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Precious Metals Slammed in Dash For Cash

Precious metals are being hit hard Wednesday—gold, silver, platinum and palladium all caught in the wave of selling.

Gold bars
Tom Grill | Iconica | Getty Images
Gold bars

The main reason traders cite for the sell-off is the weaker euro and stronger dollar, making dollar denominated metals more expensive to own. But, there are other factors at play here as well.

After a less than stellar year traders say hedge funds are seeing redemptions. “Everybody wants cash, liquidity is thin” says Bruce Dunn, Auramet Trading Senior Vice President.

Metals have “broken all the levels” and it’s a kind of “get me out” mentality playing out in the markets right now.

Banks are also looking to metal inventories for cash through lending gold on swap agreements with other banks. Normally, banks with gold can usually borrow dollars against their gold holdings for less than they can borrow dollars outright. That is not the case right now.

Traders say banks are lending gold (i.e. borrowing dollars) at a premium to dollars rates and this causes a negative lease rate, an unusual situation which implies underlying concerns about counterparty risk in the system. “I can’t lend—platinum, palladium, rhodium—even silver is getting to full carry,” says Dunn.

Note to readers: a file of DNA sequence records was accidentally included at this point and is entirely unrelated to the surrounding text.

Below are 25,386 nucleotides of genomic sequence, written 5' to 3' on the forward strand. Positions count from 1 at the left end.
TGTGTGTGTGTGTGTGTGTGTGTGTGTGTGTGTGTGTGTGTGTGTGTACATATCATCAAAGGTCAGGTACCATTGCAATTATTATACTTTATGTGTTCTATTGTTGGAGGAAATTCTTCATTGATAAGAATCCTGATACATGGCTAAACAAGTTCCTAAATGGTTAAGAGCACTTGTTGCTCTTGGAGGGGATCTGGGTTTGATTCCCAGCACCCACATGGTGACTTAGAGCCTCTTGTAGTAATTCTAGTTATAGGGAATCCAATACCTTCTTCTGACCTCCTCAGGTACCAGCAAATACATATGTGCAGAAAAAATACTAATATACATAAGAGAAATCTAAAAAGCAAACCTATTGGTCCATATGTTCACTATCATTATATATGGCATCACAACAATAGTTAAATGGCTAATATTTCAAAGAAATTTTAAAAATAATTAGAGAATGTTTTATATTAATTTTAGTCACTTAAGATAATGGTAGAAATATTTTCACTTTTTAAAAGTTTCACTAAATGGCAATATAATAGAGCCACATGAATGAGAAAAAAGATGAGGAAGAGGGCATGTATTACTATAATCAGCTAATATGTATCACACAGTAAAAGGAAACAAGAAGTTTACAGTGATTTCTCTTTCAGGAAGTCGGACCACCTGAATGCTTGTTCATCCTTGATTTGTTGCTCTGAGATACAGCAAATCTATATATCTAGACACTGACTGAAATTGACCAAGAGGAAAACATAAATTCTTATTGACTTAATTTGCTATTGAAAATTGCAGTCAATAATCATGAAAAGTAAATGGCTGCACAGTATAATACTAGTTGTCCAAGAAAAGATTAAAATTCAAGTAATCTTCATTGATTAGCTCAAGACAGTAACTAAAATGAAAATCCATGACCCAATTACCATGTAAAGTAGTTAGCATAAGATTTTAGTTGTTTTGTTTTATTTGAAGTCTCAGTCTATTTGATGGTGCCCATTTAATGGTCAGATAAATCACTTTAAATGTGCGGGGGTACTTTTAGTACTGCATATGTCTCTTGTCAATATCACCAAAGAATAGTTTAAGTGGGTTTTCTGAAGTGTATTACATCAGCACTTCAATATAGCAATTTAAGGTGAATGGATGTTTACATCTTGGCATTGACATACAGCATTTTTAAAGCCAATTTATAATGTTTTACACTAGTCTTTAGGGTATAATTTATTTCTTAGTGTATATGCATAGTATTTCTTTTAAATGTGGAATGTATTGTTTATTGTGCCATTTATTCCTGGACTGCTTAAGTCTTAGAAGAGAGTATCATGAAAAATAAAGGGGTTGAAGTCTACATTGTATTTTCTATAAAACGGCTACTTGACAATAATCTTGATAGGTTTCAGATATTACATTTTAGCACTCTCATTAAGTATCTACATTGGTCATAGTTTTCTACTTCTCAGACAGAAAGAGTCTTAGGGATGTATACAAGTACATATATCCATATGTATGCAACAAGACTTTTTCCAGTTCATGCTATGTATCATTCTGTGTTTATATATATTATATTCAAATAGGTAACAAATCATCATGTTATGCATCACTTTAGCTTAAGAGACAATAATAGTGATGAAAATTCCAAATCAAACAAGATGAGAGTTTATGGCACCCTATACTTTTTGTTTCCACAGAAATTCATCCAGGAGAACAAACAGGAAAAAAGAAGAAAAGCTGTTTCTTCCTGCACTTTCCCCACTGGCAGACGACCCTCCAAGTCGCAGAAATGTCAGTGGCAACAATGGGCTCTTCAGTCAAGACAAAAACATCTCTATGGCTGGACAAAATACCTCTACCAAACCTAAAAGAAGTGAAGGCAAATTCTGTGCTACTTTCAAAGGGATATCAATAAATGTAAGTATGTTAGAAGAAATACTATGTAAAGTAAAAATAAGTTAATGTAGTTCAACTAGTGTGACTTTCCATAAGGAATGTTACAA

“Gold is in a grave technical position,” writes Richard Ross, Auerbach Grayson Global Technical Analyst. “We are currently trading below the 200 day moving average for the first time since January of 2009; a span of almost 3 years.”

Gold's Technical Breakdown:

“The 50 week moving average at $1574 should provide support on the way down, but a break below that level should have everyone on the sidelines. Absent a reversal of fortune today, any close below $1,604 should be viewed as a strong confirmed sell signal. Given the potential for further liquidation by hedge funds, institutions and retail investors, gold cannot be owned below $1,604,” says Ross.

Traders also say recently higher gold prices had been hurting demand from countries where there is normally strong physical demand including India and China.

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  • Patti Domm

    Patti Domm is CNBC Executive Editor, News, responsible for news coverage of the markets and economy.

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